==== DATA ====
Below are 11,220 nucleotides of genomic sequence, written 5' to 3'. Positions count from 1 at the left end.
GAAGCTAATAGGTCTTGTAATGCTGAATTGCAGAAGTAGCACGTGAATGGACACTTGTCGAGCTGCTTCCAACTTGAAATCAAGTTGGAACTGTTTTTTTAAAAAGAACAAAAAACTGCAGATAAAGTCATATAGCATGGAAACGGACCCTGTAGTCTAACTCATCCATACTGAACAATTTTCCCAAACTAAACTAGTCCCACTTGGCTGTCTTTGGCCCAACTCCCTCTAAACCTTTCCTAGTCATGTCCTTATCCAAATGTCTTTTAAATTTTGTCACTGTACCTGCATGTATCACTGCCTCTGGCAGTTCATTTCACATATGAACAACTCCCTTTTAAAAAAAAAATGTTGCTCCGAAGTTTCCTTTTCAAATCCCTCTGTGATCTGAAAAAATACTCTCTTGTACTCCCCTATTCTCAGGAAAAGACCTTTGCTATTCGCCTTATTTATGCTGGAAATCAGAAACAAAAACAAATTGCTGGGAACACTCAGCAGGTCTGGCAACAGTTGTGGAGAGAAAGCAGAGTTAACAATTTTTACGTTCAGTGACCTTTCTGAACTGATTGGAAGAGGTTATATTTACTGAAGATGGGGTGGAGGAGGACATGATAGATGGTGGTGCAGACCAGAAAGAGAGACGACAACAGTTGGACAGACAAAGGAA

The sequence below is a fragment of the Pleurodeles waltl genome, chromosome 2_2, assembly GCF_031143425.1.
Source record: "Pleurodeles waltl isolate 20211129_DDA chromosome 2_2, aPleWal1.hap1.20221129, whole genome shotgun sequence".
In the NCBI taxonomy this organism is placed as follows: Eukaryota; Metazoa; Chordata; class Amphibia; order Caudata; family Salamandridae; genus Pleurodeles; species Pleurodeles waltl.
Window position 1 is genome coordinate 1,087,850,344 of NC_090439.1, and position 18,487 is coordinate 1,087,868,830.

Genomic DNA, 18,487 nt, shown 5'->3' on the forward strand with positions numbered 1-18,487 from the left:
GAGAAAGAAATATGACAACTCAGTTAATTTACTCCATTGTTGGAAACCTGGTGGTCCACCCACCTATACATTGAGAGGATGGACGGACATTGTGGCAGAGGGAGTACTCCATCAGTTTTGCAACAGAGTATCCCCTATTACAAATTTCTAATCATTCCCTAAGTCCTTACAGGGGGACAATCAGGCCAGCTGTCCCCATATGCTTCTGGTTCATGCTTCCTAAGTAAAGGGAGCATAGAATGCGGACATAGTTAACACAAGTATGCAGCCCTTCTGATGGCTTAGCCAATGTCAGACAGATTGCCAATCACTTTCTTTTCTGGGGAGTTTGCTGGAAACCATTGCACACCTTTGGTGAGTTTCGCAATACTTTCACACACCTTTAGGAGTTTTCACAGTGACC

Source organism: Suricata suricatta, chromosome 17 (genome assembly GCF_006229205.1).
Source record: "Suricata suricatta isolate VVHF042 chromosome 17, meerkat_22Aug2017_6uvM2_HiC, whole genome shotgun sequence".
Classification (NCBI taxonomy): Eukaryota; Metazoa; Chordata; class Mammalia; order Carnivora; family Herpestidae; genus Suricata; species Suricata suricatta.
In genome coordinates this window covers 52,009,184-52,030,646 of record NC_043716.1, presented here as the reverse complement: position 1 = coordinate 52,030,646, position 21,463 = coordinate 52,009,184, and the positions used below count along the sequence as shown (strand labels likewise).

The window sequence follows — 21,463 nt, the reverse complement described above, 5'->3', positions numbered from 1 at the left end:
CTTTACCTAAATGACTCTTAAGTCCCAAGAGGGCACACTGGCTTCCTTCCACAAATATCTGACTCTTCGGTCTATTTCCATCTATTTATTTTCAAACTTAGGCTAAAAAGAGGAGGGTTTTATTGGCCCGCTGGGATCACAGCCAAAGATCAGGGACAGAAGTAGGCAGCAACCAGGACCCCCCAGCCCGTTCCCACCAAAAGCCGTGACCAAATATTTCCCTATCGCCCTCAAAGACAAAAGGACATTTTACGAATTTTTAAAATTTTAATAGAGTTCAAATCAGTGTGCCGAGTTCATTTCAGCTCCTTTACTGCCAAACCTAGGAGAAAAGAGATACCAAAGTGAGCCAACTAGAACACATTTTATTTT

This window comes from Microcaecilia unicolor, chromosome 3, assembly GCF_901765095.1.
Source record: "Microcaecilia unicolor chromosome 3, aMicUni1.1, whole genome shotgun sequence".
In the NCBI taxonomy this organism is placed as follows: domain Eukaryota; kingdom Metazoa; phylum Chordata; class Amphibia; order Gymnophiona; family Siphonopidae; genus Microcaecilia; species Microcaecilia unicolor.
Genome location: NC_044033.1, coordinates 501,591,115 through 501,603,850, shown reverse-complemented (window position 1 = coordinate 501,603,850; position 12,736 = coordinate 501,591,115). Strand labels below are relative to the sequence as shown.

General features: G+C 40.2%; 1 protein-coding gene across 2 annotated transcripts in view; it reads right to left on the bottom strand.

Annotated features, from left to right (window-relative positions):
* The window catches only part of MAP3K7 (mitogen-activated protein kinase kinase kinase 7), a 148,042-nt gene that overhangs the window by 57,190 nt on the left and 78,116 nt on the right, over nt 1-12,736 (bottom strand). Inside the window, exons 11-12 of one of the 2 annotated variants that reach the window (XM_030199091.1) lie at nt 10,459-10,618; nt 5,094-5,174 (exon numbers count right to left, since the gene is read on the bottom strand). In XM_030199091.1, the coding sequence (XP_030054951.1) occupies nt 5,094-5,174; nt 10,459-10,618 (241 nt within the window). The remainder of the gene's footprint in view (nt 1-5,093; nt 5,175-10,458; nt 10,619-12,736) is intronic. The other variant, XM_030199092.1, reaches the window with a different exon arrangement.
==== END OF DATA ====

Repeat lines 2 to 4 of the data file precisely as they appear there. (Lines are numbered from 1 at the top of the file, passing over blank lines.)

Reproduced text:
GAAGCTAATAGGTCTTGTAATGCTGAATTGCAGAAGTAGCACGTGAATGGACACTTGTCGAGCTGCTTCCAACTTGAAATCAAGTTGGAACTGTTTTTTTAAAAAGAACAAAAAACTGCAGATAAAGTCATATAGCATGGAAACGGACCCTGTAGTCTAACTCATCCATACTGAACAATTTTCCCAAACTAAACTAGTCCCACTTGGCTGTCTTTGGCCCAACTCCCTCTAAACCTTTCCTAGTCATGTCCTTATCCAAATGTCTTTTAAATTTTGTCACTGTACCTGCATGTATCACTGCCTCTGGCAGTTCATTTCACATATGAACAACTCCCTTTTAAAAAAAAAATGTTGCTCCGAAGTTTCCTTTTCAAATCCCTCTGTGATCTGAAAAAATACTCTCTTGTACTCCCCTATTCTCAGGAAAAGACCTTTGCTATTCGCCTTATTTATGCTGGAAATCAGAAACAAAAACAAATTGCTGGGAACACTCAGCAGGTCTGGCAACAGTTGTGGAGAGAAAGCAGAGTTAACAATTTTTACGTTCAGTGACCTTTCTGAACTGATTGGAAGAGGTTATATTTACTGAAGATGGGGTGGAGGAGGACATGATAGATGGTGGTGCAGACCAGAAAGAGAGACGACAACAGTTGGACAGACAAAGGAA

The sequence below is a fragment of the Pleurodeles waltl genome, chromosome 2_2, assembly GCF_031143425.1.
Source record: "Pleurodeles waltl isolate 20211129_DDA chromosome 2_2, aPleWal1.hap1.20221129, whole genome shotgun sequence".